To-Go Drinks in New York: An Ode

To-Go Drinks in New York: An Ode

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If you missed Thursday’s last call, you’re out of luck: To-go alcohol, one of few upsides in New York’s state of emergency, is officially a pandemic indulgence of the past.

And unlike most lockdown-era pastimes, the walktail deserves a proper eulogy.

Originally intended as a lifeline to shuttered bars and restaurants, takeaway drinks became a welcome — needed? — taste of New Orleans-style hedonism in an unrelentingly dark period.

This is not to say that bars and restaurants have recovered (they haven’t) nor is it to suggest that drinking in public was ever legal. It wasn’t, and city residents of color protested that enforcement varied according to race and class.

For those who skirted an open-container summons, sidewalk drinks represented escape: from loneliness, fear, bad news, Zoom. They were a celebration of outdoor life at a historically hermetic moment. To drink in the streets meant you actually had to venture into the streets — a lost art for many in the work-from-home era.

And oh, the pleasure of venturing: Golden-hour strolls along the Hudson, sucking a tart margarita through a straw as the frost on the plastic cup functioned as a glue for your fingers. Lazy afternoons lying on a picnic blanket with pod-mates, discussing anything but Covid, crisp rosé in hand.

Takeout drinks offered a sense of temporary liberation in other ways. They were an excuse to slip down one’s dreaded mask in public, if only for a sip at a time. And, when consumed in moderation, the alcohol seemed to serve a wellness function, providing a moment of hazy reverie to break up days of endless sameness at home.

To-go cocktails were not just a city phenomenon. New York’s exception applied to the entire state; Maryland, Iowa and many other states passed similar measures.

Even so, you can argue that New York City residents needed it most, with large swaths of the population confined to cramped apartments, without the backyards where suburbanites and others hosted intimate, socially distanced soirees.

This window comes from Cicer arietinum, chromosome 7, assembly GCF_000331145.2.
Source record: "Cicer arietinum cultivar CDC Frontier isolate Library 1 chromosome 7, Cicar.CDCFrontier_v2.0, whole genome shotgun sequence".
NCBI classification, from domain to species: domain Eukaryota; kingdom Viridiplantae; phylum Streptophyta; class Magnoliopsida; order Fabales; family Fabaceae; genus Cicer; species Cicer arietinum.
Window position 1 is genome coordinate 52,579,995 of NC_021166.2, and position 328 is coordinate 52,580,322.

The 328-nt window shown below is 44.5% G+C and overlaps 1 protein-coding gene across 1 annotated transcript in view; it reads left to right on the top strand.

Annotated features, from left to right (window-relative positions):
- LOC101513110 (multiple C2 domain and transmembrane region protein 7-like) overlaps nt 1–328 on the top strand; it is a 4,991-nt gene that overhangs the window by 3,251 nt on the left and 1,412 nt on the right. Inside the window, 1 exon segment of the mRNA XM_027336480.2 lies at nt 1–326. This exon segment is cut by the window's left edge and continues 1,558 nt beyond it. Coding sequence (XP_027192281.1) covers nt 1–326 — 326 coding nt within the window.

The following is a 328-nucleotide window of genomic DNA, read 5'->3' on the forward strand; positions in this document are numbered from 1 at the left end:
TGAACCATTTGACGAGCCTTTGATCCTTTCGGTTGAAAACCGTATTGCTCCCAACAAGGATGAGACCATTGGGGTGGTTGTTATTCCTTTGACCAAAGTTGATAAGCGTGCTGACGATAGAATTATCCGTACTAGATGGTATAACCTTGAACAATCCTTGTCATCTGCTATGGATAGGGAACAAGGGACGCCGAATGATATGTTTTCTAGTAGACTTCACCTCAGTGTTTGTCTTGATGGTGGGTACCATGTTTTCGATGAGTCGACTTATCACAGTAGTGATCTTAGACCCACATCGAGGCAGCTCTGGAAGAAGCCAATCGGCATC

On-the-go drinks brought a convivial spirit to a city sorely lacking it. As avenues closed to traffic, they became the fuel for a renaissance of street life in general, as new pedestrian thoroughfares transformed into European-style boulevards brimming with festively lit “streeteries” and friends making up for lost time.

The spirit at these impromptu street festivals provided New Yorkers with a reminder of why they lived in the city in the first place — or more to the point, why they stayed in it during a period of urban exodus, when so many fled to the suburbs or country.

Sure, the idea of to-go cocktails sometimes was more enjoyable than the practice. Sipping a $16 negroni through a straw cup while hoofing it down the sidewalk violated not just the standard aesthetic pleasures of cocktail hour (the chill of the glass, the tinkling of ice cubes), but also its languid pace.

Drinking on the move involved other complications, as well, such as when bars ran out of lids and you were forced to watch your drink splash incrementally to the sidewalk, $2 ounce by $2 ounce. Winter was even dicier, as al fresco imbibers had to balance fumbling their cocktails in heavy gloves with the risk of suffering fingertip hypothermia.

And then there was the mandate that bars and restaurants serve food with to-go drinks, a policy that added to the hassle but also lent some amusement. One Brooklyn bar offered “cups” of “tomato soup” — dollops of ketchup served in plastic condiment containers.

Flouting the mandate, which was lifted in April, was just one more transgression for those willing to bend the rules in service of a party.

Throwing back drinks in plain sight felt, in some tiny way, like a throwback to the outlaw New York of the 1970s and ’80s, when underground clubs evolved into quasi-orgies and people brazenly smoked weed in broad daylight. (Oh wait, that was also happening during the pandemic.)

In sum, public drinking amounted to a welcome shattering of norms, an anything-goes gesture at a time when almost nothing went, when every aspect of life seemed bound by rules: where you could go, whom you could see, how you should wear your mask.

That freedom, as much as 80-proof alcohol, provided the real buzz.

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